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I have 2 .cs files each with a class in it. How do I call a method in a class from Form1.cs in another class inside of Form2.cs?

Looks something like this...

Form1.cs

public partial class Class1 : ClassContainer
{
    public void awesomeMethod()
        {
        }
}

Form2.cs

class Class2 : SomethingChanged
{
    public void decentMethod()
    {
    }
}

I would like to call awesomeMethod() inside of the decentMethod(). Thanks.

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Please share why this was down voted –  Garrett Aug 2 '12 at 13:47
    
Your question is not clear. Just make a reference to Class1 within Class2. Of course if the Class1 is actually a Form you don't really want to do this. –  Ramhound Aug 2 '12 at 15:19
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5 Answers

In order to call an instance method of a class, you need an instance of a class. Thus, to call Class1's awesomeMethod, you must create an instance of Class1:

Class1 c = new Class1();
c.awesomeMethod();

From your opening paragraph, though, it sounds like the two actual classes are two different forms. In that case, it doesn't really make sense for one form to create a new instance of another form purely to get at what is presumably a helper method - creating that second form is potentially an awful lot of overhead. You'd be better off putting helper methods into a separate, more lightweight class.

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You mean, like this?

public void decentMethod()
{
    Class1 instance = new Class1();
    instance.awesomeMethod();
}

You need an instance of the class you want to call the method on.


Or, if you don't need/want to work with an instance, make it the method static:

public partial class Class1 : ClassContainer
{
    public static void awesomeMethod()
    {
    }
}

...

public void decentMethod()
{
    Class1.awesomeMethod();
}
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tried that, says does not contain constructor that takes 0 arguments. I feel that im missing something simple but it has been a rough week. –  Garrett Aug 2 '12 at 13:42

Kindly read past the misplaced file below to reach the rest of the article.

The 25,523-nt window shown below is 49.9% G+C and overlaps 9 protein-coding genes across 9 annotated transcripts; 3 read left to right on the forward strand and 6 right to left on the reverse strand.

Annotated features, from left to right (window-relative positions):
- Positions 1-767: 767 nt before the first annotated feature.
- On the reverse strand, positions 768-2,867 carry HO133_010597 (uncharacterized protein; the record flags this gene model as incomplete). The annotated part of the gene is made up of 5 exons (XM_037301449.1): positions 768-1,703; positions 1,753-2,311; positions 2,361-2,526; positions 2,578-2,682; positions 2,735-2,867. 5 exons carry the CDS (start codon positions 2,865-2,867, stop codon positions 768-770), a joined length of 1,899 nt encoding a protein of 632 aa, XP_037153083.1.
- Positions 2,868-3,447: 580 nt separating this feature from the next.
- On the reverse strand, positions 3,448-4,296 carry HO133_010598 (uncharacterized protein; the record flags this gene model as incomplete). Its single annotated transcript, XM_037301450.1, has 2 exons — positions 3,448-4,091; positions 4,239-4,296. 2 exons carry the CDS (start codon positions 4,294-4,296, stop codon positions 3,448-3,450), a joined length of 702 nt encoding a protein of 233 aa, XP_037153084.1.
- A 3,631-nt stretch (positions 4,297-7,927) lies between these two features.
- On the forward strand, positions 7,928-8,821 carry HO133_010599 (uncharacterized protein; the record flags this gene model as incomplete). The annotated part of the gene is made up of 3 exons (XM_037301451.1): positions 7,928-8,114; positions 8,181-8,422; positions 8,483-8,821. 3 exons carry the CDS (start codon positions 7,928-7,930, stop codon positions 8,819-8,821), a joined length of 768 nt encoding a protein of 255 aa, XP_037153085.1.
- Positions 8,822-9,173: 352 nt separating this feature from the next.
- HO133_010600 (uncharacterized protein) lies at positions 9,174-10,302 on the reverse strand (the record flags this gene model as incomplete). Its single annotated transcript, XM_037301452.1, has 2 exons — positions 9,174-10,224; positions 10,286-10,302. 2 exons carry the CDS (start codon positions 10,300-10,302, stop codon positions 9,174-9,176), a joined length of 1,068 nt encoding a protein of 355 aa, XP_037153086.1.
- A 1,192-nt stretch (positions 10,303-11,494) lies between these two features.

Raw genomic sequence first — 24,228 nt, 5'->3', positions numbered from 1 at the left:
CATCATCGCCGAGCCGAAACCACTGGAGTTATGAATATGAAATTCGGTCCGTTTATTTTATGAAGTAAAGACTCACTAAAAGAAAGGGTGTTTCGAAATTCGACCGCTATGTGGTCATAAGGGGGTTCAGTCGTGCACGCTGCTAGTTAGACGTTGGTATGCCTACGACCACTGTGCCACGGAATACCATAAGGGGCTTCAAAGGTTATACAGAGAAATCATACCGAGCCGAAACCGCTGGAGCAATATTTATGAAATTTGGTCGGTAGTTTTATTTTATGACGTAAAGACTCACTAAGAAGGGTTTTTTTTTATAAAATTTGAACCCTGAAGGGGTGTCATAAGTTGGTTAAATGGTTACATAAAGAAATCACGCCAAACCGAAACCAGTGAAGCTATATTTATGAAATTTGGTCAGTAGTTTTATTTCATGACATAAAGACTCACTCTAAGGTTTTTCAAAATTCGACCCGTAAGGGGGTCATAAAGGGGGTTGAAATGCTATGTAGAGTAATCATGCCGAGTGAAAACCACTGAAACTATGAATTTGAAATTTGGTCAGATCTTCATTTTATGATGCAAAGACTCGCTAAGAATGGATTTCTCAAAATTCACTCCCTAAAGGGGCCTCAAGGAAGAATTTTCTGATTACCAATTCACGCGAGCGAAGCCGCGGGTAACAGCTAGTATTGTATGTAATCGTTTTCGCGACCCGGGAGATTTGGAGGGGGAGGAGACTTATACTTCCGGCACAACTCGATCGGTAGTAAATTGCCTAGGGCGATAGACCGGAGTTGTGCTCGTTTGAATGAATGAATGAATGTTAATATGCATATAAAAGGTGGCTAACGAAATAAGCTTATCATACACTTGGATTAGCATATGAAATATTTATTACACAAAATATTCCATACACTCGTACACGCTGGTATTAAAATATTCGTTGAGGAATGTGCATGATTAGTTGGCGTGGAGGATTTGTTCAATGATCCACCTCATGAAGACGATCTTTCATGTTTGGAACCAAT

So, how does the constructors look like? –  Dominic Kexel Aug 2 '12 at 13:43
    
Thanks, ill just do static void. I am cleaning up someone elses 3k line code and i missed a few things - ill accept when the time limit is up –  Garrett Aug 2 '12 at 13:46
1  
Your first paragraph suggests that the two classes you're actually dealing with are forms - in which case, the method you're trying to call is in the wrong place. It doesn't make sense for a helper method that's used by multiple forms to live in one particular form; it would be better to move that method to a completely separate helper class. –  Chris Aug 2 '12 at 13:48
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I'm guessing that these aren't real method signatures.

Does awesomeMethod need any references to any of the members of decentMethod?

If not, it would be as simple as:

new Class1().awesomeMethod();
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If you just want to call the method you can use anonymous object.

class Class2 : SomethingChanged
{
    public void decentMethod()
    {
         new Class1().awesomeMethod();
    }
}

If your class Class1 is inner class / nested class of Form1

class Class2 : SomethingChanged
{
    public void decentMethod()
    {
         new Form1.Class1().awesomeMethod();
    }
}
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Here is something you can try in Visual Studio. Write your use of the method without the definition. For example, somewhere in your code, type:

cls_a instance_a;

Then you get a squiggly line under cls_a. Right click "cls_a" and select generate from the popup menu. Then see what happens.

I saw App_Code directory created, and the class cls_a was generated in a file cls_a.cs in that directory. Visual Studio generated the definition. And it compiles.

You can then type the use of a method without the definition from cls_a like this:

instance_a.meth_x();

Again, right-click on the squiggly line and select generate. Let Visual Studio generate the definition for you.

I think ASP .NET requires you to put your additional classes in the App_Code subdirectory. And if you need to bend ASP.NET to your way, I think the Web.config file can be edited so you can put your code files wherever you want. I have not reviewed how to do this so I leave that to you or someone else.

Anyway, not having your classes and methods in App_Code subdirectory can cause your classes and functions to not be seen in your web form code, even though everything else is correct.

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